Update 9:00 PM – I added a link to the docking procedure run earlier this morning.
If you teach science, get on Twitter or Facebook and follow NASA. Now.
I know a ton of science happens here on the ground, but what I love about NASA is that they’ve embraced the fact that science can be shared with social media. They have one of the best online presences by an organization I’ve ever seen. They have Twitter accounts for most of their major missions, including the Voyager spacecraft (which are still operating, if you didn’t know).
They livestream most of their satellite launches so anyone can watch.
Heck, this afternoon, I watched a Russian supply probe dock with the ISS live. That was quickly followed up by a tweet from a Canadian astronaut on the space station.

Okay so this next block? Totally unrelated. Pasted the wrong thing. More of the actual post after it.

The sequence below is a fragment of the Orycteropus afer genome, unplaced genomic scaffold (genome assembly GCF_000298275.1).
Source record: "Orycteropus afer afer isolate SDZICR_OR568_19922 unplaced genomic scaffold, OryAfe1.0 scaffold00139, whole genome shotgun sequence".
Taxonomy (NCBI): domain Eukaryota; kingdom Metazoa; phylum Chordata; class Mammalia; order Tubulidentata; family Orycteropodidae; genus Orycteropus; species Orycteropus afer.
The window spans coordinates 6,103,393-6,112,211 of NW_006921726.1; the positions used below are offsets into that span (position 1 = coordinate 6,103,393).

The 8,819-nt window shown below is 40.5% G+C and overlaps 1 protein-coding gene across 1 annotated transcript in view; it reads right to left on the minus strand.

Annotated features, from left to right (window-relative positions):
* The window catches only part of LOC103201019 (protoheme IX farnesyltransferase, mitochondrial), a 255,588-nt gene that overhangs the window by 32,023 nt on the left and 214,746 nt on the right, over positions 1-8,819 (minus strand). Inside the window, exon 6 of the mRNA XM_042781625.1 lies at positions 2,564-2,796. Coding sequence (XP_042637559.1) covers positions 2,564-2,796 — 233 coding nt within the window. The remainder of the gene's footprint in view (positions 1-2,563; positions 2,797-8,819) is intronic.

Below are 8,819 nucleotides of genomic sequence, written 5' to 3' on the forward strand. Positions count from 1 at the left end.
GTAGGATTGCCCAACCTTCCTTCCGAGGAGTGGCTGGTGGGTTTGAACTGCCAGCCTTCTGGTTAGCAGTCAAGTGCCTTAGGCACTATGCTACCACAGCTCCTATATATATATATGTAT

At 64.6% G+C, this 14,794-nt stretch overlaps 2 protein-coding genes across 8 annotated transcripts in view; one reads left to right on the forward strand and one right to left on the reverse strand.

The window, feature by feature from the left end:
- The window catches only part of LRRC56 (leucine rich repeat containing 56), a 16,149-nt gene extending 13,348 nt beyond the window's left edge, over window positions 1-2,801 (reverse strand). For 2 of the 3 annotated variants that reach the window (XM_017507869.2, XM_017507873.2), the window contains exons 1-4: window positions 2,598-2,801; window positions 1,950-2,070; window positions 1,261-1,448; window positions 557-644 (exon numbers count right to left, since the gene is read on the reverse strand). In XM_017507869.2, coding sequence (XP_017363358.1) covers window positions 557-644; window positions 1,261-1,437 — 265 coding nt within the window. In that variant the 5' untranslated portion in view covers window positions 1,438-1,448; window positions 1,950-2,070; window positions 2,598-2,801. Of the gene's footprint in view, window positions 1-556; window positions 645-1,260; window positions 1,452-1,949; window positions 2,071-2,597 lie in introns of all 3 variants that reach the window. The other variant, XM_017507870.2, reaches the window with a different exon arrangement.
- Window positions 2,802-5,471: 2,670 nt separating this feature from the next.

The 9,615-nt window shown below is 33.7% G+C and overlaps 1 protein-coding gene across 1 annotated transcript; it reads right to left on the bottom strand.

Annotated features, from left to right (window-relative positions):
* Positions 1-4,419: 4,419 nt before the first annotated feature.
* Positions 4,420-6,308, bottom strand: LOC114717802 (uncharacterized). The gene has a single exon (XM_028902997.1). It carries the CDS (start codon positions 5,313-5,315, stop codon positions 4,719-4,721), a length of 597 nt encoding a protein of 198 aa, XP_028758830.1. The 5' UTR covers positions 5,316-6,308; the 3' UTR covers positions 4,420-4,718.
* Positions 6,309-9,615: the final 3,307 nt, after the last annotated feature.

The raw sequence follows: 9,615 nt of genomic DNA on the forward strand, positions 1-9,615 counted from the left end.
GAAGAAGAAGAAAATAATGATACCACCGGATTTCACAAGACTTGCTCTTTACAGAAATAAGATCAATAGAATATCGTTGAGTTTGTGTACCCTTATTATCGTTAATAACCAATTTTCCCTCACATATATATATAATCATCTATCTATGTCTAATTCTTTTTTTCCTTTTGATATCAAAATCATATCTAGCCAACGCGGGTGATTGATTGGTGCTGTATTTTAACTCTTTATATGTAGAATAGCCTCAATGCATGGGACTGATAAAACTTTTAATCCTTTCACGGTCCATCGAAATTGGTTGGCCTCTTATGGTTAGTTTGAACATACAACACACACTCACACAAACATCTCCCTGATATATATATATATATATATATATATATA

Progress 50 just docked to our Space Station! I was right at the hatch, it made a quick sliding scraping noise & then a solid thud. Success!
—Chris Hadfield (@Cmdr_Hadfield) February 11, 2013
Long story short, NASA is making science real for an audience that will (most likely) never get the chance to experience the work they do first-hand. I share it with my students. Maybe, one of them will see what science is all about and be inspired to begin a science career.
I want to go to space now.
NASA media of note
Voyager 1 – Twitter
Voyager 2 – Twitter
ISS Research – Twitter
Commander Hadfield, Canadian astronaut currently on six-month ISS mission. – Twitter
Curiosity Rover – Twitter
NASA TV – Archived footage of launches, ISS events, briefings, press conferences, etc. Also, includes links to NASA UStream page.